Although it's difficult for most of us to imagine this happening to us, having a plan in place to limit the financial consequences of illness can save a lot of grief. Bruce Elfenbein, a financial adviser and retirement specialist with Seeman Holtz in Boca Raton, Fla., says, "There's nothing that will suck your retirement savings away faster than a chronic illness." What to do?
"First and foremost," says Joshua Schefers, a CFP and licensed insurance agent from California, "it's extremely important to have an emergency fund. If you're struck with something unexpected, like a significant illness, you're going to have new expenses. You'll probably be working less, too, so you need savings to get you through the downtime." He recommends having at least three to six months' worth of living expenses in a liquid account. If that's not feasible, he says, the next best thing is to establish a line of credit and keep your credit rating as solid as possible so you're in a position to borrow some cash if you have sudden needs.
If you're not one of the lucky ones with an employer-provided health insurance plan, make sure you take care of this need somehow. The time to buy good health insurance is before you get sick; it can be extremely difficult to get a plan after you need it.
A disability policy is income-replacement insurance. In other words, it does not help to pay for any kind of medical care, nursing home services or any particular expenses. Rather, disability insurance typically provides people with about 55 percent to 60 percent of their normal income when they cannot work because of an extended illness or injury.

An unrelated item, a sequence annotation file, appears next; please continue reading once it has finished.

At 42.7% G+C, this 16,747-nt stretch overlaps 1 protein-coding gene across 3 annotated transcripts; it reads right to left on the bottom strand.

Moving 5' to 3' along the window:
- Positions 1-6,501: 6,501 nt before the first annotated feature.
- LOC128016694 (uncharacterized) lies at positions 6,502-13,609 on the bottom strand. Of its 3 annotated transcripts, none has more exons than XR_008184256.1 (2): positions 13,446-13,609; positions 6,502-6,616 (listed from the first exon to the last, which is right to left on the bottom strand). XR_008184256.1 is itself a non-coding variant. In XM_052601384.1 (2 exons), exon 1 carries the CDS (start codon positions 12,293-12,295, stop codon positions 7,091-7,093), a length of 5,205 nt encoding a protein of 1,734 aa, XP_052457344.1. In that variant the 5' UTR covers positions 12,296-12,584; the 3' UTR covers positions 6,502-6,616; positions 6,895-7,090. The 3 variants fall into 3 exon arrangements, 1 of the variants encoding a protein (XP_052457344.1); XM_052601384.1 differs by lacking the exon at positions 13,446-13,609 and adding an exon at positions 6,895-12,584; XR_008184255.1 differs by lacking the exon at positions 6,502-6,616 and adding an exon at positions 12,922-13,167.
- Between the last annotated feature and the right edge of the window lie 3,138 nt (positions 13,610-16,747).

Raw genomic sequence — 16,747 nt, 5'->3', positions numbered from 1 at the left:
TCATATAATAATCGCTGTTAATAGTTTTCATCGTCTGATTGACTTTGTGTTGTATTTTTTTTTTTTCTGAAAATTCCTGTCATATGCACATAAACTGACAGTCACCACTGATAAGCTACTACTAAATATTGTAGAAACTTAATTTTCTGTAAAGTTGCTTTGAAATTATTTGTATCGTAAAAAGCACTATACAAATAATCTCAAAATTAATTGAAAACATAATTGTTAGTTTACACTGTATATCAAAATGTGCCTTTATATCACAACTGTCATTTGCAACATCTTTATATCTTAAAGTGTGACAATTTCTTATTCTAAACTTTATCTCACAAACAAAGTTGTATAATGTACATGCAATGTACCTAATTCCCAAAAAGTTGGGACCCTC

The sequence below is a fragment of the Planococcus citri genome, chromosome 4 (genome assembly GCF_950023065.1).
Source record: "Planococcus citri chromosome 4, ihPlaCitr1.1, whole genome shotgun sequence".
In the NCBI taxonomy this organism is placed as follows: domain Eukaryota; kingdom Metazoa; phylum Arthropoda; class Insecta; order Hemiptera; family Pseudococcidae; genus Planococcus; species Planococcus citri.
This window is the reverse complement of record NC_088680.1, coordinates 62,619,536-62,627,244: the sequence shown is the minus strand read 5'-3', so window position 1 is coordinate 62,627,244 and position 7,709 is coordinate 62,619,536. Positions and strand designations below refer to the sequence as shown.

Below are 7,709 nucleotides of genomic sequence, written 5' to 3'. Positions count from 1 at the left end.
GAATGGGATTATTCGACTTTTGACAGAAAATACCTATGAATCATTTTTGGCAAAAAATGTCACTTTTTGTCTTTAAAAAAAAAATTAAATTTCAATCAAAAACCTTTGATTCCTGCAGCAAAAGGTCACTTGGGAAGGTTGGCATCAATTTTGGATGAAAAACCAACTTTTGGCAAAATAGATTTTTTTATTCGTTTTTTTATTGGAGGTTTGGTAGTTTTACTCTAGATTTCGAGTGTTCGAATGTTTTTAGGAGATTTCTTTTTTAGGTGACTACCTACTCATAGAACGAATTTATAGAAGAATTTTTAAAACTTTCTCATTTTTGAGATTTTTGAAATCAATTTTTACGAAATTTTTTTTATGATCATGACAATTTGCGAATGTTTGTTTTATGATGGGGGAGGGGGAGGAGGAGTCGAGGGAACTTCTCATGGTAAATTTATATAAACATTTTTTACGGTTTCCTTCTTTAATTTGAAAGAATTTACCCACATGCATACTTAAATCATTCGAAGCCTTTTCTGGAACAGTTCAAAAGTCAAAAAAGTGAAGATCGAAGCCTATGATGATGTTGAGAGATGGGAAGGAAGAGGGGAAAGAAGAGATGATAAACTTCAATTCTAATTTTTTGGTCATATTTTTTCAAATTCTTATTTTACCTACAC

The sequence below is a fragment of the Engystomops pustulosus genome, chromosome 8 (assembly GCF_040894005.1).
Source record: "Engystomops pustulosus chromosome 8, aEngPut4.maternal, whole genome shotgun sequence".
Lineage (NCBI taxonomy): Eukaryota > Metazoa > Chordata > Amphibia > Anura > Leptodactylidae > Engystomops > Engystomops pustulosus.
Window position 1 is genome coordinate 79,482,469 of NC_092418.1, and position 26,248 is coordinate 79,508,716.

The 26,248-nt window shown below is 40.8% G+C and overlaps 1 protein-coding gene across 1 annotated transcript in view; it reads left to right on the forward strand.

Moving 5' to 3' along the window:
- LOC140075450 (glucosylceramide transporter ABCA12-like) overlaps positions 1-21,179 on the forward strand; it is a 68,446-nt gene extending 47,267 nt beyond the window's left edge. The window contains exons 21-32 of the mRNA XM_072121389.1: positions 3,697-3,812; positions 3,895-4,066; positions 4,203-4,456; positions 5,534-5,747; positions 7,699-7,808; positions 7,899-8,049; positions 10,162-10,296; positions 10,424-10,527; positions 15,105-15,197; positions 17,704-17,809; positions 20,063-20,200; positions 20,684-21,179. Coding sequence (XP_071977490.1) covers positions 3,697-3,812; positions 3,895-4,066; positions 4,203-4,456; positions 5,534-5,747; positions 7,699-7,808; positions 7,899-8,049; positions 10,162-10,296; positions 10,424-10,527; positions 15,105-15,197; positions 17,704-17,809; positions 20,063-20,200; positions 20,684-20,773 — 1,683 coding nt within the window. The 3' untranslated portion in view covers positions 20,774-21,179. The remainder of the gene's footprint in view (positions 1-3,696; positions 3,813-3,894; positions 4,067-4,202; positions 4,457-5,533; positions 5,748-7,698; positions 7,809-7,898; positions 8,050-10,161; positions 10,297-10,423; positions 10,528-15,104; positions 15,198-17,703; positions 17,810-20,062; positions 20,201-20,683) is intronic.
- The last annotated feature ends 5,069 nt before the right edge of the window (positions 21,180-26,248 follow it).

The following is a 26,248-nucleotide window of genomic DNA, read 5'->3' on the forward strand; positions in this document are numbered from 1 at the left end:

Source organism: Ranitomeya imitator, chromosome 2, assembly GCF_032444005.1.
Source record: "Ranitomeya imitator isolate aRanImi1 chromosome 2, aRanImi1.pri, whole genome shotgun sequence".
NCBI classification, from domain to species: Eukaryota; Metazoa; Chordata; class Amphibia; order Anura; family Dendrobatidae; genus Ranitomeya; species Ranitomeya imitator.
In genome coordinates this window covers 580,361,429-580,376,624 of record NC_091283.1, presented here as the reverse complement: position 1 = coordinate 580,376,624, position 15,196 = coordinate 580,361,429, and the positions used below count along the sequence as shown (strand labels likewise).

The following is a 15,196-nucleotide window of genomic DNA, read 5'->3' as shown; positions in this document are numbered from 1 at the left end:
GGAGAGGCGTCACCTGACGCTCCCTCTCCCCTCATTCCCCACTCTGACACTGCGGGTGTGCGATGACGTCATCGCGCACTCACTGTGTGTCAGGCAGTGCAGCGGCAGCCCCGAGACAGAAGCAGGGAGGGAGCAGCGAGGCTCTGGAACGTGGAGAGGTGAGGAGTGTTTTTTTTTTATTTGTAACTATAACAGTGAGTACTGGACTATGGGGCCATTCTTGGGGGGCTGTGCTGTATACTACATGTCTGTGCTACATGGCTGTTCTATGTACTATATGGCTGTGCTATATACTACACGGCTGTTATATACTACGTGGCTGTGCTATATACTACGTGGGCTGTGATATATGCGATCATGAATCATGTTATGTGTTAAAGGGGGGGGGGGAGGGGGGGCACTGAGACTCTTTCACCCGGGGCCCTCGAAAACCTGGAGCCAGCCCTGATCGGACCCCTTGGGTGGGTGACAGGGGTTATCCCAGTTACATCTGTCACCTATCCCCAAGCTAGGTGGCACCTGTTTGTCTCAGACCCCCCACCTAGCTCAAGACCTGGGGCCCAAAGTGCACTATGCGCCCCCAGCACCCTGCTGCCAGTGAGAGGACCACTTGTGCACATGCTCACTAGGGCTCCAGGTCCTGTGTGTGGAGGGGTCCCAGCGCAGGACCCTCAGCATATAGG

Elfenbein does not generally advise his clients to purchase this because they tend to be retired. If you're not earning an income at the time you get sick, you will not benefit from disability insurance. For most people, though, this can be a vital form of protection.
Five states (California, Hawaii, New Jersey, New York and Rhode Island) have some kind of state-managed or mandated disability insurance program. Even if you live in one of those places, though, it's unlikely the state plan will be enough if you come down with a chronic condition. State disability is usually a short-term plan only (six months to a year), and you don't participate in it if you are a contractor, small-business owner or unemployed. It's only for people in regular, salary or wage-paying jobs. Some employers offer long-term disability plans; if yours does, make sure you participate in it.